So what are the rewards I've been reaping so far on the dance floors? Honestly, I haven't had time to go out salsa dancing as much as I've wanted to. If there's a zouk party or a zouk dance floor somewhere, that's where I am and probably that's the way it will be in the future as well... or who knows!? But those times I've been dancing salsa I feel great... Well, most of times. My styling is still pretty much non-existent. Every time I encounter some leads I cannot follow. Sometimes I get caught up thinking about the one million things I've learned on the classes and get lost somewhere in between... But I do get a lot smiles and feel good about myself - and I'm happy about that! And for the first time, I'm able to walk on the salsa dance floor with (even some bit of) confidence!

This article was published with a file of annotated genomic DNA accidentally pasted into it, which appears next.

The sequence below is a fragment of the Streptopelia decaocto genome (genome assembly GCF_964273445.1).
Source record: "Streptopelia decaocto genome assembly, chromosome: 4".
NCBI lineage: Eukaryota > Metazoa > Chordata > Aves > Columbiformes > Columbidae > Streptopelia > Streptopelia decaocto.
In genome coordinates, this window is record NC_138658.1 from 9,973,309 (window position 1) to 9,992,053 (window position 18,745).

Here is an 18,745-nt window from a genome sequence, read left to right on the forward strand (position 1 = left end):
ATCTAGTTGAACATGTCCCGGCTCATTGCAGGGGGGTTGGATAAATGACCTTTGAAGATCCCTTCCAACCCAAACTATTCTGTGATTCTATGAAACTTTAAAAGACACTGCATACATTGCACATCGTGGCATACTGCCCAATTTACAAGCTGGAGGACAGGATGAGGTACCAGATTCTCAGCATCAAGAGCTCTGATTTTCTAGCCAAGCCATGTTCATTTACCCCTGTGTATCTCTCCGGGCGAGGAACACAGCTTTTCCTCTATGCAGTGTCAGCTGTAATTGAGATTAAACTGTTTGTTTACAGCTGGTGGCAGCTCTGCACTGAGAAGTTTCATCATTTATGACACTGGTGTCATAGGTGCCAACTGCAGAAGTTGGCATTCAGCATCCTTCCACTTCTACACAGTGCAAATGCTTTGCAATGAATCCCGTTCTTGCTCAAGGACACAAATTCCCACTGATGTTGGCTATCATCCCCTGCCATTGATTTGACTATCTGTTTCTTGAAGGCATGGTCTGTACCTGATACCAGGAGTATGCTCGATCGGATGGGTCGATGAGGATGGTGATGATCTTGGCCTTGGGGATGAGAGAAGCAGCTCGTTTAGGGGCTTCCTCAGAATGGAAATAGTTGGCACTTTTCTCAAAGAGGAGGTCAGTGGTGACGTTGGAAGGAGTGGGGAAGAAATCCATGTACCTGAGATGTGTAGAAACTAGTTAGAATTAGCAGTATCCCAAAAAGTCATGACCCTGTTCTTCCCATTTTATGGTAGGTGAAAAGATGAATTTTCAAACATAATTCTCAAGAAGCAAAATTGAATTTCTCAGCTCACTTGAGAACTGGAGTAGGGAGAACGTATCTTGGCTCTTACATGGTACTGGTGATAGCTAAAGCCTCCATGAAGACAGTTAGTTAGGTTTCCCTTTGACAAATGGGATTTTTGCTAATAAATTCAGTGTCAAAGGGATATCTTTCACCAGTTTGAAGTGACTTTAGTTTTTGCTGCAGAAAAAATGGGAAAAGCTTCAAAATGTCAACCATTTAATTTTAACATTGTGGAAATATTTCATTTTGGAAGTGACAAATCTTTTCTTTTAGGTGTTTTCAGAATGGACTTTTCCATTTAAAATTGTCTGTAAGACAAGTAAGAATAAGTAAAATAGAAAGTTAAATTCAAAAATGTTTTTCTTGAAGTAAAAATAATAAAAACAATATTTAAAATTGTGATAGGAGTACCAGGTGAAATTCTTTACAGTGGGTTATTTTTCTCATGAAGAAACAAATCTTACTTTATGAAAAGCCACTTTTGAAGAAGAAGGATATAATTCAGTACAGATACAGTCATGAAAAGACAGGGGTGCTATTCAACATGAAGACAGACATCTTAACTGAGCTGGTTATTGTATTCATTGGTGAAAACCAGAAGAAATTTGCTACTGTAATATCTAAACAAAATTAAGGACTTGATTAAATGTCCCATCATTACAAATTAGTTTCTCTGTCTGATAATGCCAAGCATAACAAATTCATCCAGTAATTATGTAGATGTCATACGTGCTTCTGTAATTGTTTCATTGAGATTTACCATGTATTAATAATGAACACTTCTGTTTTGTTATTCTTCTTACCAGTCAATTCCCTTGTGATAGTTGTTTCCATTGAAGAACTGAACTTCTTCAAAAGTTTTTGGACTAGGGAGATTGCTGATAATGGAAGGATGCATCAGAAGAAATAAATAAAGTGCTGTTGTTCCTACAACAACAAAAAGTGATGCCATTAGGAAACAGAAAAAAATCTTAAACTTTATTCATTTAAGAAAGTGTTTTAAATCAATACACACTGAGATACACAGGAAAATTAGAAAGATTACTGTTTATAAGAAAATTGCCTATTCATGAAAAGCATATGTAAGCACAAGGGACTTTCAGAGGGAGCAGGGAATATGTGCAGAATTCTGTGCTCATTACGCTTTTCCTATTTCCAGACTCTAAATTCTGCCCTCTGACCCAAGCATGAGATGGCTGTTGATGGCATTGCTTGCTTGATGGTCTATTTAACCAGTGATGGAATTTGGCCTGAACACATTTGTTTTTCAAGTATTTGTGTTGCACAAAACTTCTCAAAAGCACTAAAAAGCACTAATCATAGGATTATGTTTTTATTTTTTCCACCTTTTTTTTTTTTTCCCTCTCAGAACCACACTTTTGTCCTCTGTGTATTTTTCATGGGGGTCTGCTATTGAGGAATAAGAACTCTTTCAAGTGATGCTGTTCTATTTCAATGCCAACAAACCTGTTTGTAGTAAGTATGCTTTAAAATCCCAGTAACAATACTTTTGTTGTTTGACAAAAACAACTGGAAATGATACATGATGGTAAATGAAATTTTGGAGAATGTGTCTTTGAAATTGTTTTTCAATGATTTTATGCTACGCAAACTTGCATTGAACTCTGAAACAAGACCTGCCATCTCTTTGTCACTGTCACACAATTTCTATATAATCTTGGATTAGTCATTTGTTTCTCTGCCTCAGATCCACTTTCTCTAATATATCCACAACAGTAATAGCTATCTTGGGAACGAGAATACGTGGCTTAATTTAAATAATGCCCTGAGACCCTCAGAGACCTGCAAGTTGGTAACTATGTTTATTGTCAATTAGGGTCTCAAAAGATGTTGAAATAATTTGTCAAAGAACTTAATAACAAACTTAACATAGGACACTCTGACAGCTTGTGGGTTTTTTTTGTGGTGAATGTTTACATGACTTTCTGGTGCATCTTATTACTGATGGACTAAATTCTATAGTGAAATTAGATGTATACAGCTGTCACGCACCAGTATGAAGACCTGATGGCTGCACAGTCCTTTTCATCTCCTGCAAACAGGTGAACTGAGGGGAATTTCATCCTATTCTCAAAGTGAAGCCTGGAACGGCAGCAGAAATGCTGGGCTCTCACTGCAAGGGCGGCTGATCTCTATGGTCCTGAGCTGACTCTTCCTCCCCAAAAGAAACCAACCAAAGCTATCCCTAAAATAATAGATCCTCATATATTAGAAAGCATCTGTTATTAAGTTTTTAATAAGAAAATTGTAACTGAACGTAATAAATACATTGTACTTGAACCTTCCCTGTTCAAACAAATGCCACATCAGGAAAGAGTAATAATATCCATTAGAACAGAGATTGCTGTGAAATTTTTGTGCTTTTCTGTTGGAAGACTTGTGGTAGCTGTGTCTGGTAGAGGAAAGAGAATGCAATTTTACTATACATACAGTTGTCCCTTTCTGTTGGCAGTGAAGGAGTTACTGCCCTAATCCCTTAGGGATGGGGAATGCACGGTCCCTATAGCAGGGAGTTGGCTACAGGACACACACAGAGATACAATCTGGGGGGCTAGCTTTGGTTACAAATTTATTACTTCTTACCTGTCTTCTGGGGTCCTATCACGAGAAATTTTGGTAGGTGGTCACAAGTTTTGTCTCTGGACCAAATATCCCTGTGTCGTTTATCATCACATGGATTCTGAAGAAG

I've also noticed a lot of the dance technique I've learned in salsa is helpful in my other dance training. Even if the move or the technique is slightly different there are many things that help me to understand my movement better and even learn new ways to move!
A side note on the rewards of learning salsa: I am lucky to be training with a superb group of people, I have to say. Teachers who simply love their job, students that love learning... it's hard not to notice it and the positive vibe catches on quickly!
Curious to see how the salsa training goes and if I'll continue with it? Or what's my take on salsa vs. zouk so far? Stay tuned!
Are you also learning something new? I'd love to hear your thoughts!